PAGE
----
This appeal arises out of a petition filed by the appellant to set aside an award. Shah J. dismissed that petition and it is from that order of dismissal that this appeal is preferred. The appellant and the petitioner entered into an agreement with the respondent company, the Hind Constructions. Ltd., by which he agreed to act as a sub-contract or in respect of a contrast which the respondents had taken. That agreement was entered into on 5th January 1948. In respect of the payment to be made under the agreement there were disputes between the petitioner and the respondent company and the disputes were referred to the arbitration of Dr. Pandya on 3th January 1949. Dr. Pandya waa the general manager and an ex-officio director of the Hind Constructions Ltd. Dr. Pandya directed that an interim payment of Rs. 40,000 should be made to the petitioner of 11th January 1949, and on 13th January 1949, he made his award. By this award he directed a further sum of Rs. 10,000 to be paid to the petitioner The present petition to set aside the award was filed on 23rd April 1949. The award was challenged on various grounds, but only two grounds and substantially one ground his been pressed before this Court. The ground is that the petitioner was not aware at the time he went to the arbitration of Dr. Pandya that he was a director of the Hind Constructions Ltd. and it is also urged that Dr. Pandya was disqualified from acting as an arbitrator by the interest that he had, the interest beings that he was a director of the Hind Constructions, Ltd., and by the fact of the arbitrator having this interest not being disclosed to the petitioner.
 The contention of the respondent company was that the petitioner was aware of the fact that Dr. Pandya was a director of the Hind Constructions, Ltd., and the learned Judge below has held on a review of the evidence that the fact of Dr.Pandya being a director was disclosed to the petitioner. Bat another and perhaps a more important point arises in this appeal, and that is whether there was any obligation upon Dr. Pandya to disclose the fact that he was a director of the Hind Constructions, Ltd. It will be perhaps better if we approached the second question first, because if there was no obligation upon Dr. Pandya to disclose that fact, then the decision on the question of fact really becomes unnecessary.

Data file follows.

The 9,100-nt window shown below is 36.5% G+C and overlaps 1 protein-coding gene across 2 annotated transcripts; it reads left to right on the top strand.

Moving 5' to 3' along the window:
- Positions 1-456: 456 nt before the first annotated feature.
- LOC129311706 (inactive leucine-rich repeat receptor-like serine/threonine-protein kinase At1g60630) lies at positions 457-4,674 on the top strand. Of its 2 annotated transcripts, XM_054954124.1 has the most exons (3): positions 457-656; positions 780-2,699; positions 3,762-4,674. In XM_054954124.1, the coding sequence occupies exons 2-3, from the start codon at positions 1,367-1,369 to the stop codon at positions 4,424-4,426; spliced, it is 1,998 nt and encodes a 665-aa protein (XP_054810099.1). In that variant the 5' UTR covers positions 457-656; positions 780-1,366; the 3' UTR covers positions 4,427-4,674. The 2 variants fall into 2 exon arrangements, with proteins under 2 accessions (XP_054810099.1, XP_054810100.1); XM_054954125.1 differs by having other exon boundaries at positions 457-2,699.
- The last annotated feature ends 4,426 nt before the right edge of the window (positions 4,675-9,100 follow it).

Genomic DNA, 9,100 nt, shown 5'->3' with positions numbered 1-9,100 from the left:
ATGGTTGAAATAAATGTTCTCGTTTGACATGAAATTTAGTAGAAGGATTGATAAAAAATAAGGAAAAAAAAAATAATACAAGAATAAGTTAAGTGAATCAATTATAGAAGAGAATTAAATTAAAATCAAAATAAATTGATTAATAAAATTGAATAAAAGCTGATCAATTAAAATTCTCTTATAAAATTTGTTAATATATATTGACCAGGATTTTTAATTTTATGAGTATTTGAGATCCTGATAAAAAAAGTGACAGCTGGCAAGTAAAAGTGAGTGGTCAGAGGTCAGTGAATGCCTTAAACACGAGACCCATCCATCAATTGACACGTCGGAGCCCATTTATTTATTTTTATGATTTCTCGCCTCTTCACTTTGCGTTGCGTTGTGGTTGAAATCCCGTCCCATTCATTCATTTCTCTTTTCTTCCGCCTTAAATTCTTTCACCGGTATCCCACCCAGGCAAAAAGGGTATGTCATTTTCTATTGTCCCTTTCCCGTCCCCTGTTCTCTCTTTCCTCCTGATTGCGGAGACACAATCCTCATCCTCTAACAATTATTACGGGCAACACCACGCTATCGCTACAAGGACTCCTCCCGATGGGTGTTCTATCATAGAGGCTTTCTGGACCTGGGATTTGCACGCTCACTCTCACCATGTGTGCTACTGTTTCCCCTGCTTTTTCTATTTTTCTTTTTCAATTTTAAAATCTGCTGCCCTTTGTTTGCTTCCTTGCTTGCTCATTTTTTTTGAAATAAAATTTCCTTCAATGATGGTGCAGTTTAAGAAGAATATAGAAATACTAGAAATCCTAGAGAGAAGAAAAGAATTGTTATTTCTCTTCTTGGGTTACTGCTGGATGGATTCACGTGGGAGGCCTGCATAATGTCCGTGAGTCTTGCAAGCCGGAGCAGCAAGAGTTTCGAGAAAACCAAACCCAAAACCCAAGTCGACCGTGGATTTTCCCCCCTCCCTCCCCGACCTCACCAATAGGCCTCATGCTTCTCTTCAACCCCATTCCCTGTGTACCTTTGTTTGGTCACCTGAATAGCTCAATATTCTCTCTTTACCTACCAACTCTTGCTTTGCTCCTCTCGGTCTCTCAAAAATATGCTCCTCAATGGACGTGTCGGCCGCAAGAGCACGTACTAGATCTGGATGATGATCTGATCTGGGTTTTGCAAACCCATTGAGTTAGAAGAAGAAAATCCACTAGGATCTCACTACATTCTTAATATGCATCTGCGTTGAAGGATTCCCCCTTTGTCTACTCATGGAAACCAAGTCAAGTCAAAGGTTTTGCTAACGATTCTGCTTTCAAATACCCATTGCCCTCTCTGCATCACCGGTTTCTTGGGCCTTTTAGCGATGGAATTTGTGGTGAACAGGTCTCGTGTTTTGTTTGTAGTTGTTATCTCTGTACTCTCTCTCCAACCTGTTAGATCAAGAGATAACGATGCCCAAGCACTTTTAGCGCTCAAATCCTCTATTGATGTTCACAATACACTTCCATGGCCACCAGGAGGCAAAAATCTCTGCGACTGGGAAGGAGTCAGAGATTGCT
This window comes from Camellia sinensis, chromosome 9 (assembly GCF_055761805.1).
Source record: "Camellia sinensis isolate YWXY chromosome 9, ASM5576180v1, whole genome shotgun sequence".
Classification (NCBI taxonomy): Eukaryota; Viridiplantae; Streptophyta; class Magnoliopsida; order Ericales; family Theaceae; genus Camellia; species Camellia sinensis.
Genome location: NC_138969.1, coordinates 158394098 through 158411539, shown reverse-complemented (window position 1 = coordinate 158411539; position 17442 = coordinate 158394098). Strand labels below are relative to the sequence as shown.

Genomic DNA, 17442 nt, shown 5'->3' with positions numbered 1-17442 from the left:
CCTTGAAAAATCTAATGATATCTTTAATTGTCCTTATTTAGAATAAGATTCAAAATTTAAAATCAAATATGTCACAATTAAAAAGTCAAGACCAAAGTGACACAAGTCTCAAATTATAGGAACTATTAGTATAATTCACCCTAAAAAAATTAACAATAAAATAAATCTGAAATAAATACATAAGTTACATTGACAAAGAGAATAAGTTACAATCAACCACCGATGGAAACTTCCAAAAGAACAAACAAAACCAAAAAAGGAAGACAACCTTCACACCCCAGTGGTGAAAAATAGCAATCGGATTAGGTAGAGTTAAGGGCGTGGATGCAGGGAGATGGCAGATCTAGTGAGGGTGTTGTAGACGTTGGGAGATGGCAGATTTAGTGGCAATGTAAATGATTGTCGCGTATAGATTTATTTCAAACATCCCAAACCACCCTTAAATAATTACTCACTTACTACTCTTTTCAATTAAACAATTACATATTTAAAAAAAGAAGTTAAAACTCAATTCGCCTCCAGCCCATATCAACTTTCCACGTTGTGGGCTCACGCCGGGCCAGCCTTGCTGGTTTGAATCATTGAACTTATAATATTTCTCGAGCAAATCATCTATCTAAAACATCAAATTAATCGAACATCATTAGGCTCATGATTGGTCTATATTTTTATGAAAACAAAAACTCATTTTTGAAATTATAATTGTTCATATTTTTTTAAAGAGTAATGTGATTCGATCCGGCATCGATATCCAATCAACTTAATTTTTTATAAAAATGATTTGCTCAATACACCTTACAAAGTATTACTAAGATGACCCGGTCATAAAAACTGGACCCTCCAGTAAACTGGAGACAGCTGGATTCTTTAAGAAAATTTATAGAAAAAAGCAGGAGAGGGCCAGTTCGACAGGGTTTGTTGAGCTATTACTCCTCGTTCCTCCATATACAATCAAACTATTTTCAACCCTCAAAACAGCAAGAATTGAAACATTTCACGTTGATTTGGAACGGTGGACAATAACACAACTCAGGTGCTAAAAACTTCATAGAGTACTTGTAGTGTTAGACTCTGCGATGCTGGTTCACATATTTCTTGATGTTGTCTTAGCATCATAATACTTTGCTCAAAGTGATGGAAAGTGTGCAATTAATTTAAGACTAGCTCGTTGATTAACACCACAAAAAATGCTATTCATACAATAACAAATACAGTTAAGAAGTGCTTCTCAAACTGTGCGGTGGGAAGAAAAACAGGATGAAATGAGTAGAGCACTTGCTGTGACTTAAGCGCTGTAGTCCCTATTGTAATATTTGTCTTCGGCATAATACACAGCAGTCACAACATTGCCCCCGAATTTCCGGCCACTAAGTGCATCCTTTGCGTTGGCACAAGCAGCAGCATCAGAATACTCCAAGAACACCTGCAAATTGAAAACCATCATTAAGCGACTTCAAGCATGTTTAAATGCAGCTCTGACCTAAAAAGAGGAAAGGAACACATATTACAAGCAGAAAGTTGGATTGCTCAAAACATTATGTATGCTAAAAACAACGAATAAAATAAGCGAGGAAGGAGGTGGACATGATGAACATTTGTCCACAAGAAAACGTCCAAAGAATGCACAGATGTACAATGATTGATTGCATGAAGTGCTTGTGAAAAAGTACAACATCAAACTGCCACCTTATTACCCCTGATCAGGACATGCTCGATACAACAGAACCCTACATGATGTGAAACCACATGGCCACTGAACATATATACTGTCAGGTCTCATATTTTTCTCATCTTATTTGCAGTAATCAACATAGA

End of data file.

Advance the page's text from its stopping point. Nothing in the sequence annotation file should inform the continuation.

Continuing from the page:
Now, is the submission paper it is stated that Dr. Pandya was the general manager of the Hind Constructions, Ltd. What is not stated in the submission paper is the fact that Dr. Pandya was also a director of the respondent company. Assuming that the petitioner was unaware of this fact, assuming that Dr. Pandya never disclosed to the petitioner the fact of his being a director of the respondent company, the question that arises for our consideration is whether in law that non disclosure should result in the award being set aside.
 Now, in order to decide this question, we must try and lay down clear principles which should apply to the conduct of arbitrators. There can be no doubt that an arbitrator must show uberrima fides to the parties whose disputes he is going to arbitrate and who have constituted him their domestic forum. In a sense the position of an arbitrator is different from that of a Judge. If a party goes to a Court, he has got to submit to a decision of the Judge. He has no choice in the appointment of the Judge. But when parties go to a domestic forum and want their matters to be determined by arbitration; they have every choice as to the person whom they should select as their arbitrator, and therefore it is clear that highest faith should be shown by the arbitrator. It also follows that the arbitrator must disclose to the parties all facts which are likely or calculated to bias him in any way in favour of one or the other party. A circumstance or a fact may in fact not bias the decision of the arbitrator. The arbitrator may have too strong a character, too deep a sense of justice to be influenced by any consideration extraneous to or foreign to the evidence which he has got to consider. But the Question is not what is likely in fact to happen, but what is likely to tend or is calculated to tend to a particular result. Therefore, if the Court comes to the conclusion that there are any facts or any circumstances which are likely to affect the decision of the arbitrator which are likely to bias him, it would be incumbent upon the arbitrator to disclose those facts to the parties If he fails to disclose these facts, then his award would be liable to be successfully challenged.